The fear among community broadcasters is that so-called indecency fines of any size are only meaningful to locally-owned stations. As I explained in an earlier post, the government would have to fine Clear Channel about 100 times under the new limits just to recoup the money it sent to the company in the form of a tax refund. For a community station, $300k is the whole ball game.

So that's a real fear. But the passage of the bill – by unanimous consent in the Senate – shows that it's not a question of "can" we have such a framework. We must. We cannot ignore this issue away. Congress was going to pass that bill whether our little group sent out a press release or not. Doing nothing, especially in the face of such egregious on-air statements, hands a valid issue and a willing constituency over to the right, which sees remedies in "corporate responsibility," "protecting children," and censorship. Why cede all of that ground?

One concern with our action on this issue was that, if the government could restrict content, "our kind" (presumably meaning political speech) of content would be the first to be regulated. That is wrong on the one hand, and misses the point on the other.

Empirically, "indecency" is already the first kind of content the government would restrict; in the alliance between capitalists and fundamentalists that control the government, content is much more of an issue for the latter. Second, "our kind" is already regulated off the airwaves by the ownership and licensing process. There is definitely a price to pay for seditious speech, but the penalties are not likely to come in the form of fines from the FCC.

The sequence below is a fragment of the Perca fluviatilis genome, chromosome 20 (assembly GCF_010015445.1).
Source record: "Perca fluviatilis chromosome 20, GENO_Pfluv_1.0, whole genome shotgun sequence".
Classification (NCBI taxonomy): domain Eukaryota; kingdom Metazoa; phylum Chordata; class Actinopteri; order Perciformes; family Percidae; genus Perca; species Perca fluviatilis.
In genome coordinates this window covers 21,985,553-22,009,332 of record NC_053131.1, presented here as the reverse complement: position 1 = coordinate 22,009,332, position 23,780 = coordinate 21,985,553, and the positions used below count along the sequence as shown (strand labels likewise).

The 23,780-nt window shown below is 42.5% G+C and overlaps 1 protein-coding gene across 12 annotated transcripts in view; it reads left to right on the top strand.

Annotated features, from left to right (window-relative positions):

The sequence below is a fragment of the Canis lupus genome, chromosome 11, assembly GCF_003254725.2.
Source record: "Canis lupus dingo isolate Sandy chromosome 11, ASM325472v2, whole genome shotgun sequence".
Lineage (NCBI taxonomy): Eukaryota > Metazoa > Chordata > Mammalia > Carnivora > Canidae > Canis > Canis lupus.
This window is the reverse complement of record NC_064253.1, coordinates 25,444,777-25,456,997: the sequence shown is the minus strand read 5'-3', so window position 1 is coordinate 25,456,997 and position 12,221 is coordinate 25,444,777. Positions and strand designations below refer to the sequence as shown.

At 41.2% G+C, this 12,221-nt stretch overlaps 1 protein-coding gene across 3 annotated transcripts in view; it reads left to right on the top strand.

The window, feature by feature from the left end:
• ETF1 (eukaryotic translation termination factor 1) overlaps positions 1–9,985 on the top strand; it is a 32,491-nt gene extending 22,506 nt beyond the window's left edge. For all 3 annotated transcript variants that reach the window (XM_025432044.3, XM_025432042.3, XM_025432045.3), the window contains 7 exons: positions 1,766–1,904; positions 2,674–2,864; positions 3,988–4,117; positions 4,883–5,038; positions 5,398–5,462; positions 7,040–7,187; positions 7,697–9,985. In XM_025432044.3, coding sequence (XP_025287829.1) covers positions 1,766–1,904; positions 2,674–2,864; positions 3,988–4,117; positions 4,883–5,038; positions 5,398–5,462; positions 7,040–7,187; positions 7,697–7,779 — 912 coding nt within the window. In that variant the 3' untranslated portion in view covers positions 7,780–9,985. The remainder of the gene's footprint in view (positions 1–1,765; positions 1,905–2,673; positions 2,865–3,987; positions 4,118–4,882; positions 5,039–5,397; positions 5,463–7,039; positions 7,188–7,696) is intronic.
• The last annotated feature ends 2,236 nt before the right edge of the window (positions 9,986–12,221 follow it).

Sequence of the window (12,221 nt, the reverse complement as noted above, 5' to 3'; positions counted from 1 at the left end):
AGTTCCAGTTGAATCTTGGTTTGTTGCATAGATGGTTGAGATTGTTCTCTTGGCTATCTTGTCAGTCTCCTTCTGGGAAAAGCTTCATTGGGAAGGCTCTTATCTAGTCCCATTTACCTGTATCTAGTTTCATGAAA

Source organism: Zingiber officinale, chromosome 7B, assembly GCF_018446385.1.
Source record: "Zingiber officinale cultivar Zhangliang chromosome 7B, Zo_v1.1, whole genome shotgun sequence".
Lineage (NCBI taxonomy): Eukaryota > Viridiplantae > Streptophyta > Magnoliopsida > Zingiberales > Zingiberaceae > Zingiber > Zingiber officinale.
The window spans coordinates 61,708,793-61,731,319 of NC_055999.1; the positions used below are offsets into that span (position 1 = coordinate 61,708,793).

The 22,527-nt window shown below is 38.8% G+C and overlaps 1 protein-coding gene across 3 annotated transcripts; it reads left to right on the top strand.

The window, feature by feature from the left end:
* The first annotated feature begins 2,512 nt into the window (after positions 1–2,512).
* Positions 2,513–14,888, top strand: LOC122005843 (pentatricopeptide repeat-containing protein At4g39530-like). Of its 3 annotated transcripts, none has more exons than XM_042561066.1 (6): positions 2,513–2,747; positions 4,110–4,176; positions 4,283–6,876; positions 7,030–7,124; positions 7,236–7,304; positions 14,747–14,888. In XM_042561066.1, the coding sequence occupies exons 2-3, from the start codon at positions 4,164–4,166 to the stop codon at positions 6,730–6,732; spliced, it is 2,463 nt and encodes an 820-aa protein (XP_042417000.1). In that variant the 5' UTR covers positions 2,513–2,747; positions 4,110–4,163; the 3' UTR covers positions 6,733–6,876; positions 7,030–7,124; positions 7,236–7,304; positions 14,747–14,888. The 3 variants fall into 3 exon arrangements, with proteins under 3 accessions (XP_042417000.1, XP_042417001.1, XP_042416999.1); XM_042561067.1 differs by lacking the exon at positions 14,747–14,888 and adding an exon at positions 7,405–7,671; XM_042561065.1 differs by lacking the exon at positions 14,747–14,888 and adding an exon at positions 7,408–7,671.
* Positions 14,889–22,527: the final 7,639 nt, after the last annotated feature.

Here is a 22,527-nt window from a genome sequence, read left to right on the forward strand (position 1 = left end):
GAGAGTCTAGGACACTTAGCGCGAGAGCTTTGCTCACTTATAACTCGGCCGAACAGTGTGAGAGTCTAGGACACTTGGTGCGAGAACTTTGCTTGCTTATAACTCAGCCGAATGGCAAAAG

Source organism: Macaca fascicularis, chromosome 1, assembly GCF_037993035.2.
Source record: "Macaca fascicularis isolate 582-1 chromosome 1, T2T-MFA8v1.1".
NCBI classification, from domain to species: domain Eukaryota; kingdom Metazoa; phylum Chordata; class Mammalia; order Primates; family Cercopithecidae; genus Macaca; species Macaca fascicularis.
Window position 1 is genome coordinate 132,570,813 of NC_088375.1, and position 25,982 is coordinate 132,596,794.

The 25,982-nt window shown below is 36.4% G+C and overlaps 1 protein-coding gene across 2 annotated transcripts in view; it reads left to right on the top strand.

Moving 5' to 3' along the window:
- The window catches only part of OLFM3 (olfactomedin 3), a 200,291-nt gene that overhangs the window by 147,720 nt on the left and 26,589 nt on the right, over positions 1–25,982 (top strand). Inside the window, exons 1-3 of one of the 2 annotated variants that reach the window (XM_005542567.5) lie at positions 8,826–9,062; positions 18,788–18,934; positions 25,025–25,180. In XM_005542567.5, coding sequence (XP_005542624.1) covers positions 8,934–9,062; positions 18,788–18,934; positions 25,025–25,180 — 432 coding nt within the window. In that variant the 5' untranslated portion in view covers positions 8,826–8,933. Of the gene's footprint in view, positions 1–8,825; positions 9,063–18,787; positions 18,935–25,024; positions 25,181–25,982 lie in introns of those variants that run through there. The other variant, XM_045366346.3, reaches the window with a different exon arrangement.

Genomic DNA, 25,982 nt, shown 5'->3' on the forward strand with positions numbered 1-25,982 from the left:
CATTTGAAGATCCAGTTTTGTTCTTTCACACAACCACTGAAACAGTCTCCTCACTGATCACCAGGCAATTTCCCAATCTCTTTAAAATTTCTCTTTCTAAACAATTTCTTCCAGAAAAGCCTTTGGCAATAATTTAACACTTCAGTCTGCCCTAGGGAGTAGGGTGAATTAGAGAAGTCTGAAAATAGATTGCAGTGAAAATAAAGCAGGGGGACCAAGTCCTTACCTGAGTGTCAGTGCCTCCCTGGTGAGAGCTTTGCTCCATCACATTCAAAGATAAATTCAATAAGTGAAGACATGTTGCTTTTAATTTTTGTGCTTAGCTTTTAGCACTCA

So we attempted to frame the issue as one of ownership, with license redistribution as a solution. (Please remember the phrase license redistribution and use it when talking about a remedy for Clear Channel and concentrated broadcast licensing.) This analysis meets the criteria of (a) being accurate: Clear Channel and its corporate competitors really do use hate, sexism, and sensationalism to make money; and (b) supporting our goal of community-defined media.

Another criticism of our effort was the belief that someone should be allowed to be an idiot, even in public. I hope no one thinks we would be doing this if we thought Star was just some doofus punk. Or if he was on a community radio station. This is Clear Channel's fault and we felt obligated to call them on it.

We do not support censorship or fines as a remedy. We support community-defined media and license redistribution. This is not an issue of free speech and it is certainly beyond the bounds of humor. Power99/105 is not a public forum – it is an unaccountable corporate outlet in a (false) zero sum game of spectrum allocation overseen by a flawed agency.

I understand the liberal urge to let everyone have their say, but we cannot let Clear Channel abuse our airwaves in this manner without any protest.